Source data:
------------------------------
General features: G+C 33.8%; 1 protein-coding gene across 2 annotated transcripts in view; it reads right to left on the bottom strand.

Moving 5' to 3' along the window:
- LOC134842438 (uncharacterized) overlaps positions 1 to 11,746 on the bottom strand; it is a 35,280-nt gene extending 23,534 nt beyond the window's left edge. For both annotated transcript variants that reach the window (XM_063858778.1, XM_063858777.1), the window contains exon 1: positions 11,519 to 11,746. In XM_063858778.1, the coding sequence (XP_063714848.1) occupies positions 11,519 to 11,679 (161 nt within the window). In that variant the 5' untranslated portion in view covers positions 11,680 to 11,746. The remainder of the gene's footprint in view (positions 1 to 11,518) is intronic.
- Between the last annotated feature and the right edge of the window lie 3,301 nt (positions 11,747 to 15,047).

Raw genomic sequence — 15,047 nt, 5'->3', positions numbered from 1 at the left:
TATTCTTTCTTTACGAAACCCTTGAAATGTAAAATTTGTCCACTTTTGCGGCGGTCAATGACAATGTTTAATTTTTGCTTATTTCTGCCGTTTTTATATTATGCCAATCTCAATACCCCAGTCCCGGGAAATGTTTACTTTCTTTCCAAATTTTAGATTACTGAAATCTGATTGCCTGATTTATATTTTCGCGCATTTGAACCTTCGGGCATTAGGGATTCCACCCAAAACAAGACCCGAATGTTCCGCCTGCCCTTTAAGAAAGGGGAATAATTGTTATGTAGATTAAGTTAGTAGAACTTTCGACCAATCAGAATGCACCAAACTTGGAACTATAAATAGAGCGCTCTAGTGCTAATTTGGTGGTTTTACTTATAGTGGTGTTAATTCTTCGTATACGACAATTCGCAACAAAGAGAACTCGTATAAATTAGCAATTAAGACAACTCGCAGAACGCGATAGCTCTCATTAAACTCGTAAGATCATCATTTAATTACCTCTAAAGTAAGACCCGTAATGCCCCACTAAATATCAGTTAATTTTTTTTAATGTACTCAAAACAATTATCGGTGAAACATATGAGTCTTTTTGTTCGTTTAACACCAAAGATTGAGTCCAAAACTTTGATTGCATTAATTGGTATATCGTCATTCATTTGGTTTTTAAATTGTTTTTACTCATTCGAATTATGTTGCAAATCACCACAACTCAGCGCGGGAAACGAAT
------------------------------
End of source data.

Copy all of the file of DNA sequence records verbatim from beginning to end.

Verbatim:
General features: G+C 33.8%; 1 protein-coding gene across 2 annotated transcripts in view; it reads right to left on the bottom strand.

Moving 5' to 3' along the window:
- LOC134842438 (uncharacterized) overlaps positions 1 to 11,746 on the bottom strand; it is a 35,280-nt gene extending 23,534 nt beyond the window's left edge. For both annotated transcript variants that reach the window (XM_063858778.1, XM_063858777.1), the window contains exon 1: positions 11,519 to 11,746. In XM_063858778.1, the coding sequence (XP_063714848.1) occupies positions 11,519 to 11,679 (161 nt within the window). In that variant the 5' untranslated portion in view covers positions 11,680 to 11,746. The remainder of the gene's footprint in view (positions 1 to 11,518) is intronic.
- Between the last annotated feature and the right edge of the window lie 3,301 nt (positions 11,747 to 15,047).

Raw genomic sequence — 15,047 nt, 5'->3', positions numbered from 1 at the left:
TATTCTTTCTTTACGAAACCCTTGAAATGTAAAATTTGTCCACTTTTGCGGCGGTCAATGACAATGTTTAATTTTTGCTTATTTCTGCCGTTTTTATATTATGCCAATCTCAATACCCCAGTCCCGGGAAATGTTTACTTTCTTTCCAAATTTTAGATTACTGAAATCTGATTGCCTGATTTATATTTTCGCGCATTTGAACCTTCGGGCATTAGGGATTCCACCCAAAACAAGACCCGAATGTTCCGCCTGCCCTTTAAGAAAGGGGAATAATTGTTATGTAGATTAAGTTAGTAGAACTTTCGACCAATCAGAATGCACCAAACTTGGAACTATAAATAGAGCGCTCTAGTGCTAATTTGGTGGTTTTACTTATAGTGGTGTTAATTCTTCGTATACGACAATTCGCAACAAAGAGAACTCGTATAAATTAGCAATTAAGACAACTCGCAGAACGCGATAGCTCTCATTAAACTCGTAAGATCATCATTTAATTACCTCTAAAGTAAGACCCGTAATGCCCCACTAAATATCAGTTAATTTTTTTTAATGTACTCAAAACAATTATCGGTGAAACATATGAGTCTTTTTGTTCGTTTAACACCAAAGATTGAGTCCAAAACTTTGATTGCATTAATTGGTATATCGTCATTCATTTGGTTTTTAAATTGTTTTTACTCATTCGAATTATGTTGCAAATCACCACAACTCAGCGCGGGAAACGAAT